The Washington Post recently profiled amateur baker Tish Hall and the wood-fired oven she built in her back yard. Although the article focuses on bread, there are a couple mentions of pizza + the details about the oven should be relevant to any pizza connoisseur:
When the temperature of the cob oven’s back wall reaches 900 degrees or so, the countdown begins. Like other wood-fired oven cooks, Hall follows the order of the heat: Pita breads made from her cornmeal white bread recipe go in first. A three-ounce ball of dough puffs and bakes in 65 to 75 seconds. When her family or a friendly crowd is on hand, Hall will transfer the hot, chewy pillows to a carving board on the table with a dish of butter nearby. The pitas’ undersides have bits of char; nobody can eat just one.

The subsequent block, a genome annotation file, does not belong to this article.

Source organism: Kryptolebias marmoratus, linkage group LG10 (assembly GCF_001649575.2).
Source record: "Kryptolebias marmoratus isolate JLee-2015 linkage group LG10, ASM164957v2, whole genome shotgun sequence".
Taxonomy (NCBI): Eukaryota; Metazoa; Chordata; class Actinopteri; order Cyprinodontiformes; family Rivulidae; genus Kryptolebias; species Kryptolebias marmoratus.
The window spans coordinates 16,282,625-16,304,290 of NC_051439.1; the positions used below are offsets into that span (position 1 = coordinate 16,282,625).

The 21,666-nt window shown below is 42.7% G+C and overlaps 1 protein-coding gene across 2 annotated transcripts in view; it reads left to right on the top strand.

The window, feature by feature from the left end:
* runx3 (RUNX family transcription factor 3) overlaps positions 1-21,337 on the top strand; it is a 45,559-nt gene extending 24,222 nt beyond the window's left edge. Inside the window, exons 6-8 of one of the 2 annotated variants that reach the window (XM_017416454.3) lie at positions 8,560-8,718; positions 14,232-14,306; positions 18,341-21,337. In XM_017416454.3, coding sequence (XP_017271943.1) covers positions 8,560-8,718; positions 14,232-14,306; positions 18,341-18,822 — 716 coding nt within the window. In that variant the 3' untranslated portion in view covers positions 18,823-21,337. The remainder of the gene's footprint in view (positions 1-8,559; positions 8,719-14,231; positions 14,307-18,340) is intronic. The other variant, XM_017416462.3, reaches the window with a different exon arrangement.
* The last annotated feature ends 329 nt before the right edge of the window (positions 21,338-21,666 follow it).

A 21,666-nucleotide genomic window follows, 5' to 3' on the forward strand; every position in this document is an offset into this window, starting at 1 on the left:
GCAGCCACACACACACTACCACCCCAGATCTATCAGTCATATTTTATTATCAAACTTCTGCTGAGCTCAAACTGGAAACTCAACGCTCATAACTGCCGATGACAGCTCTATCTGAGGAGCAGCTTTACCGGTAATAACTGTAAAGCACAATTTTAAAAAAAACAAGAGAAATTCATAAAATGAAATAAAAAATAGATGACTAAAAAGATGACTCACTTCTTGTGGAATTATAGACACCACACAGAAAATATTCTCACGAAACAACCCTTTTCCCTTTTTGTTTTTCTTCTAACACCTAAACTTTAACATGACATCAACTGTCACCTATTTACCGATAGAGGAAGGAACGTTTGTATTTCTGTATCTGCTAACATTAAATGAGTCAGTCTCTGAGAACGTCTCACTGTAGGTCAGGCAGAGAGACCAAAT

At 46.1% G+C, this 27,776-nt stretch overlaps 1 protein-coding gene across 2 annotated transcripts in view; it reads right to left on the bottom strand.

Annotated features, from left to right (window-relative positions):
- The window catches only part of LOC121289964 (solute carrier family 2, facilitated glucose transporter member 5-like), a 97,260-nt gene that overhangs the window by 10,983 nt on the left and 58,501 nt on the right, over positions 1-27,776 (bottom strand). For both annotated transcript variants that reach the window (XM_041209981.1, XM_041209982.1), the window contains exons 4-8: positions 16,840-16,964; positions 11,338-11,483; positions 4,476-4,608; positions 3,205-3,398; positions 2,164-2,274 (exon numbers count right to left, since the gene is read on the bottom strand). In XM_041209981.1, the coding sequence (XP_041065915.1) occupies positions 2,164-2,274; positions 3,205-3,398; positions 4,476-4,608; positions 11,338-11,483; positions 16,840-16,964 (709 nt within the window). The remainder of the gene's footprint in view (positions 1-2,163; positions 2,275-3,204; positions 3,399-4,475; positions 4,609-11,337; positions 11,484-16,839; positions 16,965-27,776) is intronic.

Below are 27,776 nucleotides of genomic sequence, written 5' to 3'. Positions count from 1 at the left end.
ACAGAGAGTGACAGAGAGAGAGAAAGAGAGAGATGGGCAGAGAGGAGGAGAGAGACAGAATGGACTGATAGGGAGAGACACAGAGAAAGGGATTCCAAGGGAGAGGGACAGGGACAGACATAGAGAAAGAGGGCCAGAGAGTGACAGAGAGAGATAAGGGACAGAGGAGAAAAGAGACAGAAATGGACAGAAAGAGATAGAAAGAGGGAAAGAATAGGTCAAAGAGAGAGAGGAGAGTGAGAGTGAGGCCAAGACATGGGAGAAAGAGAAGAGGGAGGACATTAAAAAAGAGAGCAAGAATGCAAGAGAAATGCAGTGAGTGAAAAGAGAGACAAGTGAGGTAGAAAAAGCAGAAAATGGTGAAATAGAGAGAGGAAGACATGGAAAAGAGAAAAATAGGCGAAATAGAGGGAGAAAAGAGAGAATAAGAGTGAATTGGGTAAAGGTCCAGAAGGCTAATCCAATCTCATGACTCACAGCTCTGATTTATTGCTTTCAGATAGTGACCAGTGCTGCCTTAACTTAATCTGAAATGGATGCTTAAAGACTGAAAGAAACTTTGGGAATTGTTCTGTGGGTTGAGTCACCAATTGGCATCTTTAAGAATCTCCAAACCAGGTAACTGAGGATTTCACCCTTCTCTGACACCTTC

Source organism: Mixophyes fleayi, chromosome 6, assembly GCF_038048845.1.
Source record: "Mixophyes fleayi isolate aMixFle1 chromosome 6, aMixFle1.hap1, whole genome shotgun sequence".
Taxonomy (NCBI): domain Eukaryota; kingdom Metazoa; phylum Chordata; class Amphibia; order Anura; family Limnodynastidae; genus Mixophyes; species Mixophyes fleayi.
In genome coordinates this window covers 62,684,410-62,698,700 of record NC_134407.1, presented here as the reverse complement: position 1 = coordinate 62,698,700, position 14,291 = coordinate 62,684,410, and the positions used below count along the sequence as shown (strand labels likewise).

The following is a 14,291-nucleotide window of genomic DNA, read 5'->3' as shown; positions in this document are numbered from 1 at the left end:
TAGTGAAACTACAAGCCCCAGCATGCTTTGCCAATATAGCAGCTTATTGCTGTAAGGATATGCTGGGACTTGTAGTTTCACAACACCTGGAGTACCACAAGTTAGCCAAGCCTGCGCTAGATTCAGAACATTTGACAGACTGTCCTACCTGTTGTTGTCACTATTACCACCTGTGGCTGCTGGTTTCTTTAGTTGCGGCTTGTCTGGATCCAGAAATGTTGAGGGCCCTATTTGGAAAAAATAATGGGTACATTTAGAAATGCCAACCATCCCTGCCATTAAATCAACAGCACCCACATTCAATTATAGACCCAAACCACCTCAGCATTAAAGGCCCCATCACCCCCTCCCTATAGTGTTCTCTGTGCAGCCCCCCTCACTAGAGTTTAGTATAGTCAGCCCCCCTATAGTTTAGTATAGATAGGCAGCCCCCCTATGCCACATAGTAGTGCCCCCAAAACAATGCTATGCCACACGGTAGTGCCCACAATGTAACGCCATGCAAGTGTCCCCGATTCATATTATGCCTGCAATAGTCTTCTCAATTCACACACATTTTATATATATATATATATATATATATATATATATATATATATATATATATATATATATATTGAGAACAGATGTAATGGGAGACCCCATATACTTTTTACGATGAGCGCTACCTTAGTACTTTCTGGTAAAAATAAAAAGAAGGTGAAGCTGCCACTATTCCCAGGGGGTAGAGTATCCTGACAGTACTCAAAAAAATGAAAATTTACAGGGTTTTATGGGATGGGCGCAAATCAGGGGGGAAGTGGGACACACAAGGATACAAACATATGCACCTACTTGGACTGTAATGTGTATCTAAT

Flatbread pizzas and calzones go in next. They take less than two minutes to bake. “I’m not a tomato sauce person,” she says, preferring to adorn them with homemade mozzarella, fresh basil and a sparse application of tomato slices, or the olives and mushrooms that Conor prefers.
Hall’s baking days begin around 8AM. And the oven was built for about $200 with materials that included bricks her father had salvaged from a 1976 Bicentennial exhibit on the Mall. Pretty cool!
You can read the entire piece here.